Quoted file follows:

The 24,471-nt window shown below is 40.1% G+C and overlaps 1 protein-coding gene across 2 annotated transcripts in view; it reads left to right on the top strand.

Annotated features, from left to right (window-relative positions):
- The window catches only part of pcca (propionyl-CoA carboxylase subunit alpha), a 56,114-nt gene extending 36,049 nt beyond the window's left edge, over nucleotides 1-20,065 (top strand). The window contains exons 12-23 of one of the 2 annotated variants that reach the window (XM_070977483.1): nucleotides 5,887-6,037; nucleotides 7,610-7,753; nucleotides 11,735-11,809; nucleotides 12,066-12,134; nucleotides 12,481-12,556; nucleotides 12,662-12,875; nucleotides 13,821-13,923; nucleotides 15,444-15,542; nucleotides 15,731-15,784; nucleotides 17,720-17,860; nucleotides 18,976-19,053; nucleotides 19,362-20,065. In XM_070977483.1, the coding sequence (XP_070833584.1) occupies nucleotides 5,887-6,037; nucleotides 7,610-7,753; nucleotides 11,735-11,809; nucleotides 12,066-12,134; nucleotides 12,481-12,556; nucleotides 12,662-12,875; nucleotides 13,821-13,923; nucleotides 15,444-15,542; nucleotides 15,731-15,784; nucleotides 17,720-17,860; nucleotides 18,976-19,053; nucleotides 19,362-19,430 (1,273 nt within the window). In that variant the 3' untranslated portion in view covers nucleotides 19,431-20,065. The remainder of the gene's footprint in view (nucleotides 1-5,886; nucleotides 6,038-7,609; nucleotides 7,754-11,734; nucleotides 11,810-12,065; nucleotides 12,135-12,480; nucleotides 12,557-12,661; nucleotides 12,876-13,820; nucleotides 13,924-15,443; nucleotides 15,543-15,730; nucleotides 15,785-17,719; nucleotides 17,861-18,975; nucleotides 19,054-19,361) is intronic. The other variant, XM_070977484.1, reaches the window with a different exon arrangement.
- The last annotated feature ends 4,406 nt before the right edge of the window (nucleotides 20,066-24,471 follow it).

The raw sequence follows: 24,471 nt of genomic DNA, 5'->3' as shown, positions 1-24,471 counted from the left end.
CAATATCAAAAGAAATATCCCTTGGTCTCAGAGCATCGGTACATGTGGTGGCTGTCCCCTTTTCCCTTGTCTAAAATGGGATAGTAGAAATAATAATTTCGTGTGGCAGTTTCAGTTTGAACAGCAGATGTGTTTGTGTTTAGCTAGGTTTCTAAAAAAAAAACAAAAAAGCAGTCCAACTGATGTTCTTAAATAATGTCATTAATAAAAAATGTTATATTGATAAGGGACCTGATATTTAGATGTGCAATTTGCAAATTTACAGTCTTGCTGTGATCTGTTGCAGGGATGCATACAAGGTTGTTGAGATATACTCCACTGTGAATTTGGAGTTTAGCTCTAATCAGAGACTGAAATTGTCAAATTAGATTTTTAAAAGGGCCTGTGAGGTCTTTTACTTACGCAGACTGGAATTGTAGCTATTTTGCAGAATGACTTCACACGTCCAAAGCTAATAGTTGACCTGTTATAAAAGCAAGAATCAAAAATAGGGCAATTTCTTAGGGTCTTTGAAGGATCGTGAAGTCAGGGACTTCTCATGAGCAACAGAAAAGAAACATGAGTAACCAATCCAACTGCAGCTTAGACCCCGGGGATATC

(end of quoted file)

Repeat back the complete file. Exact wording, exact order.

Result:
The 24,471-nt window shown below is 40.1% G+C and overlaps 1 protein-coding gene across 2 annotated transcripts in view; it reads left to right on the top strand.

Annotated features, from left to right (window-relative positions):
- The window catches only part of pcca (propionyl-CoA carboxylase subunit alpha), a 56,114-nt gene extending 36,049 nt beyond the window's left edge, over nucleotides 1-20,065 (top strand). The window contains exons 12-23 of one of the 2 annotated variants that reach the window (XM_070977483.1): nucleotides 5,887-6,037; nucleotides 7,610-7,753; nucleotides 11,735-11,809; nucleotides 12,066-12,134; nucleotides 12,481-12,556; nucleotides 12,662-12,875; nucleotides 13,821-13,923; nucleotides 15,444-15,542; nucleotides 15,731-15,784; nucleotides 17,720-17,860; nucleotides 18,976-19,053; nucleotides 19,362-20,065. In XM_070977483.1, the coding sequence (XP_070833584.1) occupies nucleotides 5,887-6,037; nucleotides 7,610-7,753; nucleotides 11,735-11,809; nucleotides 12,066-12,134; nucleotides 12,481-12,556; nucleotides 12,662-12,875; nucleotides 13,821-13,923; nucleotides 15,444-15,542; nucleotides 15,731-15,784; nucleotides 17,720-17,860; nucleotides 18,976-19,053; nucleotides 19,362-19,430 (1,273 nt within the window). In that variant the 3' untranslated portion in view covers nucleotides 19,431-20,065. The remainder of the gene's footprint in view (nucleotides 1-5,886; nucleotides 6,038-7,609; nucleotides 7,754-11,734; nucleotides 11,810-12,065; nucleotides 12,135-12,480; nucleotides 12,557-12,661; nucleotides 12,876-13,820; nucleotides 13,924-15,443; nucleotides 15,543-15,730; nucleotides 15,785-17,719; nucleotides 17,861-18,975; nucleotides 19,054-19,361) is intronic. The other variant, XM_070977484.1, reaches the window with a different exon arrangement.
- The last annotated feature ends 4,406 nt before the right edge of the window (nucleotides 20,066-24,471 follow it).

The raw sequence follows: 24,471 nt of genomic DNA, 5'->3' as shown, positions 1-24,471 counted from the left end.
CAATATCAAAAGAAATATCCCTTGGTCTCAGAGCATCGGTACATGTGGTGGCTGTCCCCTTTTCCCTTGTCTAAAATGGGATAGTAGAAATAATAATTTCGTGTGGCAGTTTCAGTTTGAACAGCAGATGTGTTTGTGTTTAGCTAGGTTTCTAAAAAAAAAACAAAAAAGCAGTCCAACTGATGTTCTTAAATAATGTCATTAATAAAAAATGTTATATTGATAAGGGACCTGATATTTAGATGTGCAATTTGCAAATTTACAGTCTTGCTGTGATCTGTTGCAGGGATGCATACAAGGTTGTTGAGATATACTCCACTGTGAATTTGGAGTTTAGCTCTAATCAGAGACTGAAATTGTCAAATTAGATTTTTAAAAGGGCCTGTGAGGTCTTTTACTTACGCAGACTGGAATTGTAGCTATTTTGCAGAATGACTTCACACGTCCAAAGCTAATAGTTGACCTGTTATAAAAGCAAGAATCAAAAATAGGGCAATTTCTTAGGGTCTTTGAAGGATCGTGAAGTCAGGGACTTCTCATGAGCAACAGAAAAGAAACATGAGTAACCAATCCAACTGCAGCTTAGACCCCGGGGATATC